Sunday, December 21, 2014

2015: The Year of Android

Russell Ivanovic:

Firstly screen sizes on Android are actually less fragmented on Android than iOS. If you don’t understand why, or don’t believe me then you need to read this, followed by this. Secondly platform fragmentation is largely not a concern anymore. If you launch an app today you can target Android 4.1 and above, and have access to far more users than the entirety of the iOS platform. If you really want to go Android 5.0 only, you can do that too. All of the Nexus devices, as well as high profile ones from LG, Motorola and many others are currently seeing Android 5.0 being rolled out to them.

So if I can convince you that there’s money to be made, that fragmentation is not as bad as people think it is, what’s left? To me the next most important thing is how the App Store on the platform works.


And that’s just the high profile developers. I shudder to think of how many small developers, with no contacts in the media are just being crushed on a daily basis. Do I see those things on Android? Nope. The only place I’ve seen Google crack down is on apps that download from YouTube and apps that do nefarious things. The first is against YouTube’s TOS, clearly so, and the second is obvious. I can’t tell you just how refreshing it is to push ‘publish’ on a brand new app or update, and see it in the store an hour later.

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Re screen fragmentation: This guy is completely missing the point. Game developers (i.e., most app developers) have this much worse than normal productivity app developers. It's a heck of a lot simpler dealing with iOS if you're starting with bitmap assets, which is the case for most nontrivial games, or you're vector, but care about how the user spatially interacts with your game controls.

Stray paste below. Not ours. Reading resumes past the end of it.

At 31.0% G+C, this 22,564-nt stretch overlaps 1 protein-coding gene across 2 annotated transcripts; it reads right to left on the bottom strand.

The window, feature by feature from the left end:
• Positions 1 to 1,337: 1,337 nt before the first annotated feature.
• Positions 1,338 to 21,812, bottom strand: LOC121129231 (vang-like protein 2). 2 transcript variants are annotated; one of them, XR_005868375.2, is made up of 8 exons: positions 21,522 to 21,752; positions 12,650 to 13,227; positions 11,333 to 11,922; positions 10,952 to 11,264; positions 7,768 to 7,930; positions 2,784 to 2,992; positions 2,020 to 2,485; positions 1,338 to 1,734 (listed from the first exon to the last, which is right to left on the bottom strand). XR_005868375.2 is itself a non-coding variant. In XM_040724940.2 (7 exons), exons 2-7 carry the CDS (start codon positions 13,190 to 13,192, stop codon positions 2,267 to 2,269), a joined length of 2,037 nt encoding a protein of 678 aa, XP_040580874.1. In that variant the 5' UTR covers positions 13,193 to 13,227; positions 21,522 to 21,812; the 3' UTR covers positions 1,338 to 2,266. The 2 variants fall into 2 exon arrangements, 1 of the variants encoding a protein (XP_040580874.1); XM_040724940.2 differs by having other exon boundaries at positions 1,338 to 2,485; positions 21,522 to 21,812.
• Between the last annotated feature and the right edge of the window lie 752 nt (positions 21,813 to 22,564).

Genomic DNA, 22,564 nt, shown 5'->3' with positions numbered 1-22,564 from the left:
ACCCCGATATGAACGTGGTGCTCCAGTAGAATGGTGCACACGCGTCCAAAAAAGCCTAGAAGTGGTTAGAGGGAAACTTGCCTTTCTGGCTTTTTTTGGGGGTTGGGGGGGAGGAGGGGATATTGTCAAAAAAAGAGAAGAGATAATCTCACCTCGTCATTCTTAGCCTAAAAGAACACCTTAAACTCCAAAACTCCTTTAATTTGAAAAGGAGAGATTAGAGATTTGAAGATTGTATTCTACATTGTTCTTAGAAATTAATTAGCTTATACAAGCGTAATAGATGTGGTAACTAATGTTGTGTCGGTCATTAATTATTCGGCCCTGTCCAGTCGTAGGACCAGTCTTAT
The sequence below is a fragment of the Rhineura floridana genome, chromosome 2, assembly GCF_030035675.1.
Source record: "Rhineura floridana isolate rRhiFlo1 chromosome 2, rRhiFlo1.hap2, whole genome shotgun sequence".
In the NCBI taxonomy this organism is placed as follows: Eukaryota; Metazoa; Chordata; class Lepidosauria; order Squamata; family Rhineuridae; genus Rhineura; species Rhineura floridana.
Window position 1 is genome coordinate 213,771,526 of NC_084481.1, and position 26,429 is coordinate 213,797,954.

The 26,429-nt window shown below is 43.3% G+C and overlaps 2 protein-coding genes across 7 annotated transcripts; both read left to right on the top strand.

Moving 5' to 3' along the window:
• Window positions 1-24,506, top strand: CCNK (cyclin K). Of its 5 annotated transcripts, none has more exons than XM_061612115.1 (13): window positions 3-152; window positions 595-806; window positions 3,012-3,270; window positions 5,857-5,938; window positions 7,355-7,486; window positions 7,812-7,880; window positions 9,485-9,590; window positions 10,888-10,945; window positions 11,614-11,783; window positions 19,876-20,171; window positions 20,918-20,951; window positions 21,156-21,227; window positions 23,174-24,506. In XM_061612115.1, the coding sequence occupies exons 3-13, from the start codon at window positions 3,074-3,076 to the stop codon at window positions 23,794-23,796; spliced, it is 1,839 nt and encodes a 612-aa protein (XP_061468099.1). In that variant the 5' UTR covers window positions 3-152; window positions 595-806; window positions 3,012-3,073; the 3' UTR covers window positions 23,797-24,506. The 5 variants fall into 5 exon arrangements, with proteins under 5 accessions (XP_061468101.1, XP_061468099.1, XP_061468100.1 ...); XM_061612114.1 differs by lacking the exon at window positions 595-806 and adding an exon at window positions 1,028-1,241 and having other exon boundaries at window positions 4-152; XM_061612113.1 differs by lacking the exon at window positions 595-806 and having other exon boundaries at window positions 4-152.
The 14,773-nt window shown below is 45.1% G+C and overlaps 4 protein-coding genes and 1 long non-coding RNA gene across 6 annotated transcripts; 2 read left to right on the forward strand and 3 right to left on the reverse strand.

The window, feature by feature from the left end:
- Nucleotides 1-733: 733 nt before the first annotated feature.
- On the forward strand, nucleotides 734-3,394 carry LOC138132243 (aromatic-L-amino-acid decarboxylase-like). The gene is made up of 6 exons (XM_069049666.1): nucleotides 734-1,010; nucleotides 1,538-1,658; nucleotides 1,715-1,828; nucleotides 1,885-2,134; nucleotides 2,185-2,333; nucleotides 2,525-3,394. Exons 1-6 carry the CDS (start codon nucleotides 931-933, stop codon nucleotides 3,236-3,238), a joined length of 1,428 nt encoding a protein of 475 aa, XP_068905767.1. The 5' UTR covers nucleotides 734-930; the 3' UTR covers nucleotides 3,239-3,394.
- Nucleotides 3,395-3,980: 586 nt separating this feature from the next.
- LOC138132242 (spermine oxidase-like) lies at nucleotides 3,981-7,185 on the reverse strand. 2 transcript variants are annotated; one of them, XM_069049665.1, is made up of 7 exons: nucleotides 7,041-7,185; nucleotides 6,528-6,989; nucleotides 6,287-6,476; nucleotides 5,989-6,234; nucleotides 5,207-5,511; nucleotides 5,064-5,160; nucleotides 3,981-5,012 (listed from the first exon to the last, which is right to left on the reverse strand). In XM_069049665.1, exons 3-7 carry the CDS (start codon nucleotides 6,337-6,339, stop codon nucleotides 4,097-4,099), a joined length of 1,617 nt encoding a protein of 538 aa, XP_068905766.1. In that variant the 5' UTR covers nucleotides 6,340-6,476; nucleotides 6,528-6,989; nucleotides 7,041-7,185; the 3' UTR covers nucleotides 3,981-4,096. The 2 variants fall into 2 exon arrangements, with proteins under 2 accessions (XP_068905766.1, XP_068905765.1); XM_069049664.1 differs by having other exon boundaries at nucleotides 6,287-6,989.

See any number of Gamasutra articles. This isn't a myth, and it isn't going away, although middleware can simplify the problems for some games.

I think he has a point about the App Store policies. If you're going to do something novel that has some chances of crossing the ever-moving line of what is acceptable for Apple, perhaps it'd be best to do it on Android first.

[…] Ivanovic wrote an intriguing post titled “2015: The Year of Android” (via Michael Tsai). With a title like that, I had to check it […]

Ivanovic's analysis fails to take in account actual physical screen size, not just pixels. Physical size affects things like touch target size, visibility, and accessibility, among others. Android fragmentation sucks because of the variety of physical sizes, not just the number of "points" on the screen.

Android is actually resolution independent, unlike iOS. So when you design something that is 1/2 inch, its that size across all devices. When the iPad mini was announced I was pretty surprised that Apple took the cheap way out and just shrunk the screen with no regard to this.

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